Dr. Matczak: You opened many questions here, and we cannot discuss all these questions. There are too many. But may we come back to the original question, the need of Incarnation. Without an infinite offense I don't see how we need the Incarnation.

Dr. Tsirpanlis: This is exactly what you deem difficult, but it isn't for me. I don't emphasize the offense against God's justice so it doesn't matter to me whether the offense is finite or infinite. This is the purely legalistic approach to salvation and to the Incarnation. What I emphasize is eternal life, theosis, and the divinization of man, the restoration of the image of God, and the change of death into eternal life. Now the offense to God's justice -- this is the legalistic approach of Tertullian, Augustine and Ambrose who were primarily lawyers in the Roman courts, and then they became theologians, but they never forgot their background of legal studies. Now obviously, they were extremely influenced by the legal procedures of the Roman court. Also, Tertullian was a Montanist, and I highly respect him because he had the courage to become a Montanist. Montanism was the new prophecy and the regeneration of the corrupted Church of the second century, as you know; and Tertullian liked Montanism because it was a challenging movement against the progressive secularization of the early Church. God bless Tertullian -- he's in paradise, I hope. (Laughter) Still, I don't share his legalistic approach to salvation.

Dr. Matczak: This term "legalism" is extremely misleading. Instead of saying "legalism" I would say "explanation" of salvation because I would not agree that my concerns are legalistic. I reject this term. It's not really the position of the Roman Catholic Church or of the Protestant Church. But going now to my question, this precisely is my question, then, the image of God in man: can it be restored by a sinless man? You may say, how can the humanity of Christ be sinless? How was Jesus conceived, immaculately or not? What was His nature? Because this can explain how the humanity of Jesus can be sinless, it seems to me. The theology of the Orthodox Church, the theologians, many of them at least, accepted the immaculate conception before the dogma of the immaculate conception was announced by the Catholic Church. Afterwards they did not, it seems to me...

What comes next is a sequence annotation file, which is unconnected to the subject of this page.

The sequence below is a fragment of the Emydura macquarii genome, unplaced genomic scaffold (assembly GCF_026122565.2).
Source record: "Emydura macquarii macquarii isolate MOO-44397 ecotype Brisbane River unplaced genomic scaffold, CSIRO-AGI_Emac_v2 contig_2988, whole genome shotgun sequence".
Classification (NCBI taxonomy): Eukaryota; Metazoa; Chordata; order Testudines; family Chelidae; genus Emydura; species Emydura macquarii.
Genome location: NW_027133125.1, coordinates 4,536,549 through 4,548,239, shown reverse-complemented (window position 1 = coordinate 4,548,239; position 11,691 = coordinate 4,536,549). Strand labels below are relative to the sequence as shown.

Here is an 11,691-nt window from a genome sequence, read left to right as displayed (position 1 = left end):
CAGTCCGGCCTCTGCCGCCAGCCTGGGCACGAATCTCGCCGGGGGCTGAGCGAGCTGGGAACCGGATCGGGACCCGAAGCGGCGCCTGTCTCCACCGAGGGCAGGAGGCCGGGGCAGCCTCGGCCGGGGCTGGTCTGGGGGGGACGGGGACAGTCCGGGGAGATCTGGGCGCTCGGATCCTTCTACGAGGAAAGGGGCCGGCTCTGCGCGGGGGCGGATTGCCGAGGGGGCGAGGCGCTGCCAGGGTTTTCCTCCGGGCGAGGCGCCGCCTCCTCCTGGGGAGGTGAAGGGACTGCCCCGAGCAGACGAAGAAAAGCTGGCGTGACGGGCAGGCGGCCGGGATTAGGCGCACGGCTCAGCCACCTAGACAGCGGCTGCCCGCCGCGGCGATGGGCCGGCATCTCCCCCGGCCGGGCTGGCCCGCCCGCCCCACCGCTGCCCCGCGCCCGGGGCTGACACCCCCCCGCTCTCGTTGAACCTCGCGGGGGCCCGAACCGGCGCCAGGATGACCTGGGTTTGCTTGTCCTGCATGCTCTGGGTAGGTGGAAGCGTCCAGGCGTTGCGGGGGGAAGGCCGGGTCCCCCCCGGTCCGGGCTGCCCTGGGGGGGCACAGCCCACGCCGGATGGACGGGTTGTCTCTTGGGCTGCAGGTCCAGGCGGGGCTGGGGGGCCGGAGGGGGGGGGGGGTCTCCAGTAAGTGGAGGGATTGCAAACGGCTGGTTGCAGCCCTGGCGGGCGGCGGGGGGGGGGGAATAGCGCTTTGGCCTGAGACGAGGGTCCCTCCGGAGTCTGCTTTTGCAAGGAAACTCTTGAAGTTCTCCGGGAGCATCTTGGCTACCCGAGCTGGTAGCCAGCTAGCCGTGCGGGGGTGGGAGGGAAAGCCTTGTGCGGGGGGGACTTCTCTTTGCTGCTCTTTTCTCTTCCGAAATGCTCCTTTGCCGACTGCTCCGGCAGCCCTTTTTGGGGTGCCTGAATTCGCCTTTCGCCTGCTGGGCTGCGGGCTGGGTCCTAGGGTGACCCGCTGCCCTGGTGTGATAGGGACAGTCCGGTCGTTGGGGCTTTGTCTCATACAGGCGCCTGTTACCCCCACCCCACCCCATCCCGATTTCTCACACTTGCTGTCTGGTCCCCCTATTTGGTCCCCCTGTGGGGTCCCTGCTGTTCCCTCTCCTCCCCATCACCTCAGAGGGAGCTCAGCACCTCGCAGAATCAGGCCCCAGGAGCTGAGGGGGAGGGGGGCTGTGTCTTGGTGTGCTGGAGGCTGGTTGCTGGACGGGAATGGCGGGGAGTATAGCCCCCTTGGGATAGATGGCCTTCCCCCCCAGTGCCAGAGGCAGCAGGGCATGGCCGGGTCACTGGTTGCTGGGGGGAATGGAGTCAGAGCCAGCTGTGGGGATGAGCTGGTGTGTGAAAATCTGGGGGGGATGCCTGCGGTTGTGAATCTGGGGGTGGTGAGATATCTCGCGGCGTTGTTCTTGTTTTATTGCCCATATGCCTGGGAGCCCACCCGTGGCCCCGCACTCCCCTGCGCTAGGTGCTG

Dr. Tsirpanlis: As you know, Thomas Acquinas rejected the immaculate conception of Mary. Perhaps you know that, don't you?

Dr. Matczak: Thomas Acquinas rejected the immaculate conception in his early writings, but not in his later writings.

Dr. Tsirpanlis: This is the problem with Roman Catholic theology. You have so many technical distinctions, too many classifications which the Eastern Church rejects. There is one way of salvation: through love, grace, and union with God. Yes, some monks believe in classification, or artificial distinctions, but the essence is in soteriology, the essence is the absolute conformity of man's will and purpose with Christ's or God's will and purpose in His Divinized humanity, through the imitatio Christi or daily imitation of Christ's life and teachings.

Dr. Matczak: My distinctions are not artificial distinctions. These distinctions are facts and in philosophy; we cannot deny facts. I mentioned the fact that Acquinas had a different position in his early writings and changed his mind afterwards. It's a common thing among all of us that we change our minds.

Dr. Tsirpanlis: There is no change of mind, however, in salvation! Don't change your mind when you are going to be saved. You are not safe if you change your mind! (Laughter) Salvation means divinization. If you change your mind, you will never be saved.

Dr. Matczak: I do not change my mind with regard to divinization. I change my mind with my understanding of certain things. Stick to the question. (Laughter) Thank you.

Dr. Tsirpanlis: You are really a scholastic philosopher.